Swift: Dictionaries

Dictionaries in Swift:

Let’s begin with Dictionaries in Swift.


A dictionary is a collection of paired data, often known as key-value pairs, that is arranged in an unordered manner.

var myDictionary = [
  "Key 1": "Value 1",
  "Key 2": "Value 2",
  "Key 3": "Value 3",
  "Key 4": "Value 4"  


In a dictionary, each key is unique.

Hence keys can use to access, remove, add, or change the value associated with them.

// Each key is unique even if they all contain the same value
var groceryStore = [
  "Bread": 20,
  "Tissue": 20,
  "Milk": 20

Type Consistency:

The data types of the keys and values in a dictionary must be consistent.

// Contains only String keys and Int values
var ageOfEmployees = [
  "Alex": 31,
  "Lisa": 22,
  "Max": 21

Initialize a Populated Dictionary:

Because dictionary literals are lists of key-value pairs separated by commas. So, it can use to populate dictionaries with data.

var zipCodes = [
  "Alaska": 99501,
  "Arizona": 85001,
  "California": 90001,

  "Arkansas": 71601 

Initialize an Empty Dictionary:

A dictionary with no key-value pairs refers to as an empty dictionary.

Therefore, there are several ways for initializing an empty dictionary; so the method chosen is purely a matter of personal preference and has no impact on the dictionary.

// Initializer syntax:
var yearlyFemalePopulation = [Int: Int]()
// Empty dictionary literal syntax:
var yearlyMalePopulation: [Int: Int] = [:]

Adding to a Dictionary:

Subscript syntax can use to add a new key-value pair to a dictionary by adding a new key enclosed in brackets [] after the dictionary’s name and a new value after the assignment operator (=).

var pronunciation = [
  "Dictionary": "dik·shuh·nuh·ree",
  "code": "kowd"
// New key: "water", New value: "waa·tr"
pronunciation["water"] = "waa·tr"

Removing Key-Value Pairs:

Set the value of a key to nil with subscript syntax or use the .removeValue() method to remove a key-value pair from a dictionary.

Hence to remove all the values from a dictionary, append the function .removeAll() to it.

var myLibrary = [
  "To Kill a Mockingbird": "Harper Lee",
  "It Ends With Us": "Colleen Hoover",
  "Verity": "Colleen Hoover"
// Remove value by setting key to nil
myLibrary["It Ends With Us"] = nil
// Remove value using .removeValue()
myLibrary.removeValue(forKey: "To Kill a Mockingbird")
// Remove all values

Modifying Key-Value Pairs:

Use the .updateValue() method or subscript syntax to alter the value of a key-value pair by appending brackets [] to a dictionary’s name and then adding an assignment operator (=) followed by the modified value.

var studentID = [
  "Carry": 1226,
  "Jake": 1227,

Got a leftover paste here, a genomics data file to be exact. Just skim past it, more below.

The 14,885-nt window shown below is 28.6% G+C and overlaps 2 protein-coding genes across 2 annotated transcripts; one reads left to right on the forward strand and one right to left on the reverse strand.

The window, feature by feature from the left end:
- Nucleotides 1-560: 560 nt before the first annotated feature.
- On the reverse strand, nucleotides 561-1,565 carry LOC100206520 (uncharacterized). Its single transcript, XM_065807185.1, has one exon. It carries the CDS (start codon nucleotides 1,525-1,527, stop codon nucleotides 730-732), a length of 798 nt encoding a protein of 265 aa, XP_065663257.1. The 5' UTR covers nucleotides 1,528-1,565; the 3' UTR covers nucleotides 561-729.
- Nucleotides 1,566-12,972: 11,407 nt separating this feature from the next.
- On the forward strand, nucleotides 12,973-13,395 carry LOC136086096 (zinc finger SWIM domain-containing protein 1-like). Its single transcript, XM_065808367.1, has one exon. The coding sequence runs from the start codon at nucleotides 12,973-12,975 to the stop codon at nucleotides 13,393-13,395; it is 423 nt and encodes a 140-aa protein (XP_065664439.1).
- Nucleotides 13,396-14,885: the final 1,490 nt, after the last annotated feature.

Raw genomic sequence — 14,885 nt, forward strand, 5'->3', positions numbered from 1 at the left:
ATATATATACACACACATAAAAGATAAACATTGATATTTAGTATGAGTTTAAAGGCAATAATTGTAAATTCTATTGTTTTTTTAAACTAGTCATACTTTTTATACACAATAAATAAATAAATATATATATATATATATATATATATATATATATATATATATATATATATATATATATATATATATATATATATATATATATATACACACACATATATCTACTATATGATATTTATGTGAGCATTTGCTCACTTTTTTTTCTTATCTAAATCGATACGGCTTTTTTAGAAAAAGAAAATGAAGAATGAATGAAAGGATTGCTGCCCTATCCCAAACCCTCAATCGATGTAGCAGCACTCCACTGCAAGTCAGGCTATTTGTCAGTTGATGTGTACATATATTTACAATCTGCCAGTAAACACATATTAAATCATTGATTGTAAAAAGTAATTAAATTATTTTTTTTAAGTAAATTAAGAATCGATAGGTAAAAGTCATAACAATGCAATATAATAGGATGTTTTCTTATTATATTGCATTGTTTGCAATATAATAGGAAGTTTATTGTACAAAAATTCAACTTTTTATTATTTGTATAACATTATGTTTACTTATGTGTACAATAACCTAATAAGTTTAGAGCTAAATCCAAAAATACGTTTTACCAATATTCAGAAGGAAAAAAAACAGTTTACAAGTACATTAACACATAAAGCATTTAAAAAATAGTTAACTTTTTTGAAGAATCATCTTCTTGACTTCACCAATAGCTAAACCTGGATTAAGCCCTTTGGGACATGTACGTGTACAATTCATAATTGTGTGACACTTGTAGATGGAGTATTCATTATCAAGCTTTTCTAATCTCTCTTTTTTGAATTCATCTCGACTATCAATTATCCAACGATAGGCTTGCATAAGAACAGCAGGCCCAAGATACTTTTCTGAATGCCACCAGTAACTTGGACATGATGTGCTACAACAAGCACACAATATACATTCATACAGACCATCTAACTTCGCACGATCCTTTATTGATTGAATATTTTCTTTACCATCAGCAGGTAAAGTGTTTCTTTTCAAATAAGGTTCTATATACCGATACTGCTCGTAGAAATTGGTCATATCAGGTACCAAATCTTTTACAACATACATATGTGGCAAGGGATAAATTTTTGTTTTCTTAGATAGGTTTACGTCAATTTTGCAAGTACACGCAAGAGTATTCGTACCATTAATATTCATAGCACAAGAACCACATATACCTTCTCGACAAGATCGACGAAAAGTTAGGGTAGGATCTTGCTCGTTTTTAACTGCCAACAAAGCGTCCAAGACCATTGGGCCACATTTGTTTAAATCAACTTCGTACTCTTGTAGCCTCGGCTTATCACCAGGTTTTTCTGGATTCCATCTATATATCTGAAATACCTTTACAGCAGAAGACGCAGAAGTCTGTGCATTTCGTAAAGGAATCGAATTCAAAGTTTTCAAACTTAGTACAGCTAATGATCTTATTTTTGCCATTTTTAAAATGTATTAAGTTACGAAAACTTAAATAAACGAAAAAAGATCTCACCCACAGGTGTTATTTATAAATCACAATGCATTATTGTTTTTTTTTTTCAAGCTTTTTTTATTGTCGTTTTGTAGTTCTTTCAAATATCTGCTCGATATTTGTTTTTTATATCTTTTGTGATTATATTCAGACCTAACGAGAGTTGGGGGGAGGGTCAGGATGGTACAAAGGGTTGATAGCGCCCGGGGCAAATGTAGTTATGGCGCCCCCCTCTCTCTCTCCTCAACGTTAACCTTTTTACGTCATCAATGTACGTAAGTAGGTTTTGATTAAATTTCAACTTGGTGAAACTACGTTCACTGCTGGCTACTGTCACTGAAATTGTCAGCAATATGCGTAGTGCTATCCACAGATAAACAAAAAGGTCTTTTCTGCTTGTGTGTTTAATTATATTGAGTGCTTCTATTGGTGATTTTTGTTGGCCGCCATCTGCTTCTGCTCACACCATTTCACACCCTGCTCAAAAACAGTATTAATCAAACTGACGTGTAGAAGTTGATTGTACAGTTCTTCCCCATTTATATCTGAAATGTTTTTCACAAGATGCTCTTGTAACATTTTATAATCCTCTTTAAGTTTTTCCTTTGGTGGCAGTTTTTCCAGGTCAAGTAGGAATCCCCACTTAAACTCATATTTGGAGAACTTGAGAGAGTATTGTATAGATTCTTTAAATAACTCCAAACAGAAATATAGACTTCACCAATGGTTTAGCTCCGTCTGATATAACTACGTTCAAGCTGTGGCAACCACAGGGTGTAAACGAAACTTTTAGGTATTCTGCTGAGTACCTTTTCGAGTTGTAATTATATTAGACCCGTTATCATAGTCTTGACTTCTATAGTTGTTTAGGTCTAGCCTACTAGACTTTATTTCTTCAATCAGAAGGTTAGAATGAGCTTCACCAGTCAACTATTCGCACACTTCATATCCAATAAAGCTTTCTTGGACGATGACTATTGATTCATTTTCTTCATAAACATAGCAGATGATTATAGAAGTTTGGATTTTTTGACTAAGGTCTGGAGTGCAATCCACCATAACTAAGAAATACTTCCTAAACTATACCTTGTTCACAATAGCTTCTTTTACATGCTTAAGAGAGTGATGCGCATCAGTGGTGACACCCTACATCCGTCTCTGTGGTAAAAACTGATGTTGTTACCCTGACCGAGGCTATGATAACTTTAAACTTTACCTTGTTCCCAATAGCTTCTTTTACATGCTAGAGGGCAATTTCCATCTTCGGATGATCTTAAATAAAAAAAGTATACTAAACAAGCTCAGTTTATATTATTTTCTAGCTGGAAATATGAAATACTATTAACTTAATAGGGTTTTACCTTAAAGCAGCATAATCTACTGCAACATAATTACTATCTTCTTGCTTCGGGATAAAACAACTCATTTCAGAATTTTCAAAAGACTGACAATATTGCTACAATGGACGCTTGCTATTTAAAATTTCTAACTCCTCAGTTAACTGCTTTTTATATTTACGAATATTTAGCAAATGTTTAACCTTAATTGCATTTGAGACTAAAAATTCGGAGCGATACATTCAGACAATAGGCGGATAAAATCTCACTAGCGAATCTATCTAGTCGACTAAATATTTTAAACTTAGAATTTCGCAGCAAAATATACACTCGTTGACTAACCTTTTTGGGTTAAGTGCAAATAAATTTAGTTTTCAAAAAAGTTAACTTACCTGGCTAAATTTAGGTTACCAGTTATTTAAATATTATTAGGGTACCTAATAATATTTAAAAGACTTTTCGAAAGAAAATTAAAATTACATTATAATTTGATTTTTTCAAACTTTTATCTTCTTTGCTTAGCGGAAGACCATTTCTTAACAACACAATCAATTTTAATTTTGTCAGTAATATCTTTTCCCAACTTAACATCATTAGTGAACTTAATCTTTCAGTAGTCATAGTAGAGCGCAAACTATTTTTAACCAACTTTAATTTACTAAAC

"Drake": 1248,
  "Nancy": 1249
// Change value using subscript syntax
studentID["Carry"] = 1246
// Change value using .updateValue()
studentID.updateValue(1247, forKey: "Jake")

.isEmpty Property:

The .isEmpty property returns true if a dictionary contains no key-value pairs and false if the dictionary contains key-value pairs. For example:

var grocery = [String:Int]() 
// Check if dictionary is empty
print(grocery.isEmpty)  // Prints true
grocery["Cereals"] = 3  
// Check if dictionary is empty
print(grocery.isEmpty)  // Prints false

.count Property:

The .count property returns an integer indicating the number of key-value pairs in a dictionary.

var bakeryItems = [
  "Eggs": 12,
  "Cupcakes": 10,
  "Breads": 2,

  "Cookies": 20
print(bakeryItems.count)  // Prints: 4

Assigning a Value to a Variable:

Set the value of a variable to dictionaryName[keyValue] to assign the value of a key-value pair to it.

When you assign the value of a key-value pair to a variable, an optional value is returned. Hence optional unwrapping can use to extract the value. For example:

var fruitCost = [
  "Apple": "5$",
  "Banana": "4$",
  "Apricot": "10$",
print("The price of apple is \(fruitCost["Apple"])")
// Prints: The price of apple is Optional("5$")
if let bananaCost = fruitCost["Banana"] {
  print("The price of banana is \(bananaCost)")
// Prints: The price of banana is 4$

Iterating Over a Dictionary:

To loop through the keys and values of a dictionary, use a forin loop. For example:

var scores = [
  "Alice": 92,
  "Carry": 61,
  "Hayden": 79,
  "Lisa": 77
// Iterate through both keys and values
for (Names, scores) in scores {
  print("\(Names) has \(scores) scores.")
// Iterate only through keys
for Names in scores.keys {
// Iterate only through values
for scores in scores.values {

Helpful Tools:

Here are some useful tools to help you along your journey!

Setting up an IDE (Integrated Development Environment) can be difficult for beginners. The Online Compiler will enable you to run your code inside your browser without the need to install an IDE. If you need a more detailed explanation of a specific topic, the best place to find answers is in the Official Documentation.

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